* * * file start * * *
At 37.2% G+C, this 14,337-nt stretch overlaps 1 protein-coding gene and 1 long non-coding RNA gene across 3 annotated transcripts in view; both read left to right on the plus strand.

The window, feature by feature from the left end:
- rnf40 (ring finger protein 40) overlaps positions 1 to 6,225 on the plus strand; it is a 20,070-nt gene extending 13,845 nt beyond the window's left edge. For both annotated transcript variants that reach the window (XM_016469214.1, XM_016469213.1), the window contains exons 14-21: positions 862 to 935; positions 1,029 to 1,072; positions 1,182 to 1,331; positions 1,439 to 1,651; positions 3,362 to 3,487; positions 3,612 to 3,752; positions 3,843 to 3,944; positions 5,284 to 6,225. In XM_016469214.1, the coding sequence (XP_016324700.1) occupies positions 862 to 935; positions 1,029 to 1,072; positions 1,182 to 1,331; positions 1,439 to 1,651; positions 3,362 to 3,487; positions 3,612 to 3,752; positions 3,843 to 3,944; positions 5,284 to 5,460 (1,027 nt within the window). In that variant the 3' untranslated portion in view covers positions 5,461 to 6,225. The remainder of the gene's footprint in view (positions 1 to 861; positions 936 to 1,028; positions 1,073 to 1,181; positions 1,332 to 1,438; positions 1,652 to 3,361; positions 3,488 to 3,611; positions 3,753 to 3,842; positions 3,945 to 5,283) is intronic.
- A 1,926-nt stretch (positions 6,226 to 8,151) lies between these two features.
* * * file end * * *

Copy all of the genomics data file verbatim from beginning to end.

At 37.2% G+C, this 14,337-nt stretch overlaps 1 protein-coding gene and 1 long non-coding RNA gene across 3 annotated transcripts in view; both read left to right on the plus strand.

The window, feature by feature from the left end:
- rnf40 (ring finger protein 40) overlaps positions 1 to 6,225 on the plus strand; it is a 20,070-nt gene extending 13,845 nt beyond the window's left edge. For both annotated transcript variants that reach the window (XM_016469214.1, XM_016469213.1), the window contains exons 14-21: positions 862 to 935; positions 1,029 to 1,072; positions 1,182 to 1,331; positions 1,439 to 1,651; positions 3,362 to 3,487; positions 3,612 to 3,752; positions 3,843 to 3,944; positions 5,284 to 6,225. In XM_016469214.1, the coding sequence (XP_016324700.1) occupies positions 862 to 935; positions 1,029 to 1,072; positions 1,182 to 1,331; positions 1,439 to 1,651; positions 3,362 to 3,487; positions 3,612 to 3,752; positions 3,843 to 3,944; positions 5,284 to 5,460 (1,027 nt within the window). In that variant the 3' untranslated portion in view covers positions 5,461 to 6,225. The remainder of the gene's footprint in view (positions 1 to 861; positions 936 to 1,028; positions 1,073 to 1,181; positions 1,332 to 1,438; positions 1,652 to 3,361; positions 3,488 to 3,611; positions 3,753 to 3,842; positions 3,945 to 5,283) is intronic.
- A 1,926-nt stretch (positions 6,226 to 8,151) lies between these two features.